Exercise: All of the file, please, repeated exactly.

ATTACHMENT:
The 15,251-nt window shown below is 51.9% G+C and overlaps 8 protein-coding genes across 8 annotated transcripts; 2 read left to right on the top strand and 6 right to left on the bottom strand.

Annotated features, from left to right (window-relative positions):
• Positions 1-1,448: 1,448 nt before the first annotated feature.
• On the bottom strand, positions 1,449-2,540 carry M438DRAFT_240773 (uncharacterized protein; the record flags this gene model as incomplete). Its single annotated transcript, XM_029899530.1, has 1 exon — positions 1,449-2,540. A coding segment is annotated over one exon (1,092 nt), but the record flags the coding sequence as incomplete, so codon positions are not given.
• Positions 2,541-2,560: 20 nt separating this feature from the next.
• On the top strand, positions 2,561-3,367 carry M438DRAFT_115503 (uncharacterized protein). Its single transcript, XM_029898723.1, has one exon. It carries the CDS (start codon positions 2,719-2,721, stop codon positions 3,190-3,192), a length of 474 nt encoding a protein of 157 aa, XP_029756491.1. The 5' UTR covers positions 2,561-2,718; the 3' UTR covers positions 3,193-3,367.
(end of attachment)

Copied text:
The 15,251-nt window shown below is 51.9% G+C and overlaps 8 protein-coding genes across 8 annotated transcripts; 2 read left to right on the top strand and 6 right to left on the bottom strand.

Annotated features, from left to right (window-relative positions):
• Positions 1-1,448: 1,448 nt before the first annotated feature.
• On the bottom strand, positions 1,449-2,540 carry M438DRAFT_240773 (uncharacterized protein; the record flags this gene model as incomplete). Its single annotated transcript, XM_029899530.1, has 1 exon — positions 1,449-2,540. A coding segment is annotated over one exon (1,092 nt), but the record flags the coding sequence as incomplete, so codon positions are not given.
• Positions 2,541-2,560: 20 nt separating this feature from the next.
• On the top strand, positions 2,561-3,367 carry M438DRAFT_115503 (uncharacterized protein). Its single transcript, XM_029898723.1, has one exon. It carries the CDS (start codon positions 2,719-2,721, stop codon positions 3,190-3,192), a length of 474 nt encoding a protein of 157 aa, XP_029756491.1. The 5' UTR covers positions 2,561-2,718; the 3' UTR covers positions 3,193-3,367.